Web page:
Linked by Thom Holwerda on Tue 24th Mar 2009 18:02 UTC, submitted by google_ninja
GNU, GPL, Open Source Eric S. Raymond is one of the three big figures in open source, together with Linus Torvalds and Richard Stallman. During a talk for the Long Island Linux User Group, he made some interesting statements about the GPL, namely that the GPL is no longer needed due to the way the open source movement works.
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The GPL has an important role
by danieldk on Tue 24th Mar 2009 19:55 UTC
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I think it is bad to have so much license proliferation, and the number FLOSS licenses should be reduced. But the GPL is one of the most well-designed and tested FLOSS licenses, along with the Apache License version 2. I think in practice most FLOSS software can be covered under either:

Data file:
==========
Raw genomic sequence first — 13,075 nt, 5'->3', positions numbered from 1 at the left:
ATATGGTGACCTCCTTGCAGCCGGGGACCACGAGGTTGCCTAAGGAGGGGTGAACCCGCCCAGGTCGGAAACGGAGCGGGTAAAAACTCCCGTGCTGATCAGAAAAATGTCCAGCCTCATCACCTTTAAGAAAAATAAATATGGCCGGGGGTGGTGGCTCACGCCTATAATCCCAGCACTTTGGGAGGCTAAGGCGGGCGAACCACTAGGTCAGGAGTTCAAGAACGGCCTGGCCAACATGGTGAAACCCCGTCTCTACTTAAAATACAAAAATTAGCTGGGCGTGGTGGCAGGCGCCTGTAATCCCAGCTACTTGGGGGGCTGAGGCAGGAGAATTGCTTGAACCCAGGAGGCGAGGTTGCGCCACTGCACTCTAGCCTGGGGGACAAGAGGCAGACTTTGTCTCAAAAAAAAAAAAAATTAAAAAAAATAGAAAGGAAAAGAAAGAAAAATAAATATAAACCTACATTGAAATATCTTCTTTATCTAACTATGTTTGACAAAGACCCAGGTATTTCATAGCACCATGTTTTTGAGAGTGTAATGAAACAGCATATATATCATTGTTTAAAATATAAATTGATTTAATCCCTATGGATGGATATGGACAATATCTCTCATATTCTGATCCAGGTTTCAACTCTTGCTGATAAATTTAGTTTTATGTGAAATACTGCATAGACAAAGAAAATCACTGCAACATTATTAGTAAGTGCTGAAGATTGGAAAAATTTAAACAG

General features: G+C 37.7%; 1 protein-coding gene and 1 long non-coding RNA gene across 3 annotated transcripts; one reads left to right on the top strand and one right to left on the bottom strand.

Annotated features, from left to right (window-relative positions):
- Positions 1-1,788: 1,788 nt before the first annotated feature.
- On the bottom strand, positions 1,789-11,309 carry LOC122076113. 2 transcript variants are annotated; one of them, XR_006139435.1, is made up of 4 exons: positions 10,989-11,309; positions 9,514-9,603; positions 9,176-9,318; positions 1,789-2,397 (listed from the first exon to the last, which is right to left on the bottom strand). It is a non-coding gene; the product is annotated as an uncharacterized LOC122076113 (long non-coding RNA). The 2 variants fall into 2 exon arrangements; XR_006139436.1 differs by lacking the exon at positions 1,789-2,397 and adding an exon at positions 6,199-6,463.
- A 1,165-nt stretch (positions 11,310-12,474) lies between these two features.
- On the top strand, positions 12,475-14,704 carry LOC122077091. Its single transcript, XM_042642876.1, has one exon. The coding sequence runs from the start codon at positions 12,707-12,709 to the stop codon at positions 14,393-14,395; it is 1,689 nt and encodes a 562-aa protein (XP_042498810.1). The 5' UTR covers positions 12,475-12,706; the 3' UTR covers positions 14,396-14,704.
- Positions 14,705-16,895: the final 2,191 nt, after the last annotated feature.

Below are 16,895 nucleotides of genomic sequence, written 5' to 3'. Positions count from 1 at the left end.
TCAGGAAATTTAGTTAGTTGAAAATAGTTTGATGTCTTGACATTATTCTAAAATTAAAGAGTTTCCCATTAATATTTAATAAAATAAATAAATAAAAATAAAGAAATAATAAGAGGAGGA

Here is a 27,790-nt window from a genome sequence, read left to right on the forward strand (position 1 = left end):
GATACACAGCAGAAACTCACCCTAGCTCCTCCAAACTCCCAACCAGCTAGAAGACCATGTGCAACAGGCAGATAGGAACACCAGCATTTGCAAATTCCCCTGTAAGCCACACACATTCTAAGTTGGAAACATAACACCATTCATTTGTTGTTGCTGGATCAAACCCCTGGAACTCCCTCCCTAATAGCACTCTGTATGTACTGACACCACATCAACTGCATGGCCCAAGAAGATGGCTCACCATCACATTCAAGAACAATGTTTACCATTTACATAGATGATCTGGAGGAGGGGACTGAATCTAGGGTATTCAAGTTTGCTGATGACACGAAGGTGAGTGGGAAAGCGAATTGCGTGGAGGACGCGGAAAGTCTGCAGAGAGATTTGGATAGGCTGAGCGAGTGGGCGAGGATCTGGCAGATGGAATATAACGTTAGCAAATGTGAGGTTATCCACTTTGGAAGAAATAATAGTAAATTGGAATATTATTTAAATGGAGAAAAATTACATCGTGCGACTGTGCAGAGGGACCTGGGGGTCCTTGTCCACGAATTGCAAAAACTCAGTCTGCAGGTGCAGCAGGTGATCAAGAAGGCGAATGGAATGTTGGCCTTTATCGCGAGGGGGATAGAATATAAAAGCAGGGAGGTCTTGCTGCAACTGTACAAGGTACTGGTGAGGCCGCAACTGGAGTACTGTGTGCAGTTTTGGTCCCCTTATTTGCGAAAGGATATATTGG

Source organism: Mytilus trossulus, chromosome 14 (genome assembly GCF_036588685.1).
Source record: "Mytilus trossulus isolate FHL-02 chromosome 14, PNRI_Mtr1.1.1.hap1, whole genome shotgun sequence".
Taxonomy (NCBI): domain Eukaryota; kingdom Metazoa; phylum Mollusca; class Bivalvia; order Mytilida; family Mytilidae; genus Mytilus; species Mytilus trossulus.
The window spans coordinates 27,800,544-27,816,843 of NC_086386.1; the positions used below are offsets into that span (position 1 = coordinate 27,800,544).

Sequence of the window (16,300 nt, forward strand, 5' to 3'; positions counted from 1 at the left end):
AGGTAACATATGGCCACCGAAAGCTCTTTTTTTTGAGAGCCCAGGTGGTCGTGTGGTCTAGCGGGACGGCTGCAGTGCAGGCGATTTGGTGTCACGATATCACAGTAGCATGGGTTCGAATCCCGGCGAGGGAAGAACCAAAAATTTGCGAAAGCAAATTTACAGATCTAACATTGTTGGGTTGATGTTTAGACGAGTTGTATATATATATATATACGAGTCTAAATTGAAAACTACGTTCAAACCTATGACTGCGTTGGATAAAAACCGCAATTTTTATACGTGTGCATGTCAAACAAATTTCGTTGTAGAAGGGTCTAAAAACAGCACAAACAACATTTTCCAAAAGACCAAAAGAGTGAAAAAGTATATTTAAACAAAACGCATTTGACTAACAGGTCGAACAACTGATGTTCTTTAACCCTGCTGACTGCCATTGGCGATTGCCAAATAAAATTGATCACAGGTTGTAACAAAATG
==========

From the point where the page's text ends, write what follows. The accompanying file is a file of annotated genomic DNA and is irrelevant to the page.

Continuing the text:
- Apache License version 2 (as a modern replacement for the BSD license). For situations where the author does not mind incoorperation in proprietary software, or when a piece of software aims to be a standard implementation.
- LGPL: in cases where use with proprietary software is ok, but a library itself should stay FLOSS software.
- GPL: the defacto copyleft license.
- Affero GPL: for software where the author also wants to guarantee freeness when the software is used as a network service.

Personally, I prefer the Apache license version 2, it's simple, it's understandable, and I usually don't mind how my code is used as long as people give proper credit.

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